When I was a senior in high school we hosted a foreign exchange student named Heibei, China. Her English wasn’t too good, but she soon became one of us. We became friends in an interesting way. She was curious about Christianity in America, and I wanted to learn about Communist China (being from a small conservative town communism was almost taboo). What I found most interesting about what she told me about China was that everything from Valentine’s Day to the stars had some myth or legend behind it. This is what sparked my interest in Asian culture. It was during this same year that I found my joy in the physical sciences. Little did I know that I was going to have the opportunity to pursue both the following summer through the NanoJapan program. I became good friends with our visiting foreign exchange student and during my stay in Japan I hope to become good friends with my lab partners too. My friend once commented that she would have never known what America were truly like if it were not for us. I hope that through NanoJapan I will get to see Japan for what it truly is too.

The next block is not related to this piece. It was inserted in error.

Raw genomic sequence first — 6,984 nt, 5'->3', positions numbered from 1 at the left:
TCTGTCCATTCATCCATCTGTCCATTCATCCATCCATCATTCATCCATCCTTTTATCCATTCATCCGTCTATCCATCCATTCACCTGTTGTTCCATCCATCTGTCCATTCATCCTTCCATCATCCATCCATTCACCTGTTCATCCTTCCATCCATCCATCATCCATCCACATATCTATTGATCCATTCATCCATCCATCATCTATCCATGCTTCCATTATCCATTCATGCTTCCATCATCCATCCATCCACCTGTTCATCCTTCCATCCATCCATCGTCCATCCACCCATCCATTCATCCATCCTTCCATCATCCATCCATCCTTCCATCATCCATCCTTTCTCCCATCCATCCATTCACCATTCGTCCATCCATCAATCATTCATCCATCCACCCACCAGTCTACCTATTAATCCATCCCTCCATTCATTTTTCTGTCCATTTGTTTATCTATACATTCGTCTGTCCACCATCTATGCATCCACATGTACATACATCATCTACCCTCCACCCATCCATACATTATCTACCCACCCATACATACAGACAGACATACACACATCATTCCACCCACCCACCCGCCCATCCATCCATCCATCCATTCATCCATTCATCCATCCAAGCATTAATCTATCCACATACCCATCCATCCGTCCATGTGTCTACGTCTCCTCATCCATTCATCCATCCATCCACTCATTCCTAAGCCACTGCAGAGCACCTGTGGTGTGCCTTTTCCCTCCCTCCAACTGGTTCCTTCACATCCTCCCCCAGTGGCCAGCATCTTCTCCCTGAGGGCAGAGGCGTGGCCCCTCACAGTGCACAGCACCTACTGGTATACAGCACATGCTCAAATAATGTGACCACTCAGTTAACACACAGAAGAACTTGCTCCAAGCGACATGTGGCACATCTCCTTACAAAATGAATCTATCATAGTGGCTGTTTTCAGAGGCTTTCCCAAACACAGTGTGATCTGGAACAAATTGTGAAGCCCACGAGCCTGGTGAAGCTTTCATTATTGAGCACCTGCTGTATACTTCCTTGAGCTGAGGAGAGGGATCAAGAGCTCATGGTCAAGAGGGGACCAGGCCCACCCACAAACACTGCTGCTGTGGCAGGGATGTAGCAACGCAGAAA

Science is one of the few universal languages, but cultural differences cannot be ignored. As a physicist I will have the opportunity to work with colleagues from countries worldwide and I will also be expected reasonably assimilate myself into a host country culture when collaborating internationally. This is what I hope to get out of Nanojapan. If I decide to continue research in nanotechnology as a physicist, I hope to be in constant contact with my Japanese counterparts. There are communication skills and teaching methods that are essential in Japan that may be unused here in the United States. I hope to be able to incorporate such skills during my visit. As nanotechnology becomes more developed these skills are going to become more essential for all scientists and engineers in this field.